Like the first Black & White, at the beginning of the game you will be asked to choose one of four cute and cuddly creatures. Ripe for your picking are a monkey, lion, wolf and cow. Your creature is you own personal pet in the world, you must raise and discipline your furry friend just as you would a real child, if he does something you don't like, for example making a bowel movement on your worshipers like mine did, you can make sure he doesn't do it again by giving him a good smack, like any good parent would. Similarly, if he does something that pleases you - which could well be the same example for some - you can reward him with a gentle stroke on his fluffy chest, bless. But your creature isn't completely dependant - you'll rarely ever find your creature slipping up by running into walls or other common AI cock-ups, in fact, their AI is so good that it apparently gets a mention in the Guiness Book of Records.
Your pet can be raised to be a cute little playmate or a flaming beast of death, he can blast his enemies with flames and bring fear to the battlefield or he can entertain your villagers and keep a clean pen, itís all up to you.
You can put your creature to work in a variety of different areas, you can set his role to build, gather resources, entertain your villagers or go into an offensive solider mode. You can make him work more efficiently by attaching his virtual leash to a set point, he will then patrol the area gathering resources of building depending on what role you currently have him playing out. It's a good idea to keep a keen eye on your pet whilst he's running around doing your deeds - you need to continually raise your pet so that he knows what's right and wrong, it's not good practice to have a creature who has learnt to urinate next to the town alter. Treat your creature right and you can shape him into either a mischievous pet or a disciplined warrior.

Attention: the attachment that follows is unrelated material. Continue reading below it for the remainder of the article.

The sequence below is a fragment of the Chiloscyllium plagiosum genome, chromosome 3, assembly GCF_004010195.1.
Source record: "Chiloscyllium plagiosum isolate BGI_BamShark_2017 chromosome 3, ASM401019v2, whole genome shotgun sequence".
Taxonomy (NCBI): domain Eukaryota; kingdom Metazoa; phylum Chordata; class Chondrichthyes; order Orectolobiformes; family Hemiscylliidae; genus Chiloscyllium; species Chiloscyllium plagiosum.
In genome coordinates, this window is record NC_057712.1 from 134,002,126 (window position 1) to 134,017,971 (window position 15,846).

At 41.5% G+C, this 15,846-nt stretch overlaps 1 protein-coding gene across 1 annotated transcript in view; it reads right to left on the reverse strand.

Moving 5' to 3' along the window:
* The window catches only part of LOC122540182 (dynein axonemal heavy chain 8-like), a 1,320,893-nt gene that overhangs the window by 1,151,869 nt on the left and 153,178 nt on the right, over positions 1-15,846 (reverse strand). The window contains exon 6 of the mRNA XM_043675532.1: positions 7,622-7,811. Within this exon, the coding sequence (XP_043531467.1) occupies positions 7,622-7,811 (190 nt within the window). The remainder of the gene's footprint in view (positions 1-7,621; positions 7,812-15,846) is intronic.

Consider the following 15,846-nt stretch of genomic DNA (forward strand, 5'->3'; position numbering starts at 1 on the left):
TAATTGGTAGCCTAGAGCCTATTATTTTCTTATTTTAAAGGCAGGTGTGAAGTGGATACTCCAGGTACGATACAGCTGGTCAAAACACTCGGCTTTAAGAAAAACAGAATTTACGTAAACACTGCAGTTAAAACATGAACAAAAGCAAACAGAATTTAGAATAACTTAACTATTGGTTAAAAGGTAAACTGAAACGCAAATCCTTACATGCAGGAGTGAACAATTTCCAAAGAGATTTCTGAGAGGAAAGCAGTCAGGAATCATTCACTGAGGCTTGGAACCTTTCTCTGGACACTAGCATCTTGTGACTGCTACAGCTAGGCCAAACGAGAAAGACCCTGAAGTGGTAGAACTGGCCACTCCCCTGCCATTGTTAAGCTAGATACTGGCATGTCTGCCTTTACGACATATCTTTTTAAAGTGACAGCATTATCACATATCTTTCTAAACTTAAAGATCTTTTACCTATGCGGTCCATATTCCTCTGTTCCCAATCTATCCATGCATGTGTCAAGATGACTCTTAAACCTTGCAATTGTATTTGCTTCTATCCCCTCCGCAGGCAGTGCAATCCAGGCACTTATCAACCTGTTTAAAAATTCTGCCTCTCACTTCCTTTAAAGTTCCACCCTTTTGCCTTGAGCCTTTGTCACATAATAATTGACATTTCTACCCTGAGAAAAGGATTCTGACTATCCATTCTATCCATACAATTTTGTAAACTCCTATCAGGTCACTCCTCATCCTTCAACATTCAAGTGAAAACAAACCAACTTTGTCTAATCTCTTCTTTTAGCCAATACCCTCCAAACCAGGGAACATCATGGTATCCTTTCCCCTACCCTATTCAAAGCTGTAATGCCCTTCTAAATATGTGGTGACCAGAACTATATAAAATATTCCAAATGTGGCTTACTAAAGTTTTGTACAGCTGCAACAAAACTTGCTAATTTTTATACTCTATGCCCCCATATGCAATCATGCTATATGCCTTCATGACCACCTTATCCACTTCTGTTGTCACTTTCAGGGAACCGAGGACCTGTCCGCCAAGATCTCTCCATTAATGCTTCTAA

Black & White 2 is certainly up to scratch where visuals are concerned - there's some especially beautiful water effects. The two conscience characters are well animated and sport some equally good voice acting, we found them to be a very effective way of making the game narrative appealing and accessible to all breeds of gamer.
Presentation is also of the high standard you'd expect from Lionhead, from the clean, intuitive menus and GUI to the fun little Lionhead physics mini-game upon launching the game. We're a bit miffed by the omission of any kind of multiplayer mode, which the game could have benefited from.
Whilst I'm sure it will be contested, I found Black & White 2 to be a satisfying game. Unfortunately, the slow nature of the 'god game' genre means that things can get slightly slow and boring if you're the type who craves a bit more action in your games, but it's obvious that the whole point of the game is just that - to be able to chill out in a comfortable chair and get a kick out of managing your world, teaching your pet, and brushing the foliage with your hand.
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Black & White 2 Video Interview
Exclusive video interviews with Peter Molyneux on everything Lionhead including B&W2 (480x360, 400kbps)
Black & White 2
Official trailer (EA)
|1.37m||13.5 MB||DF, SD, 30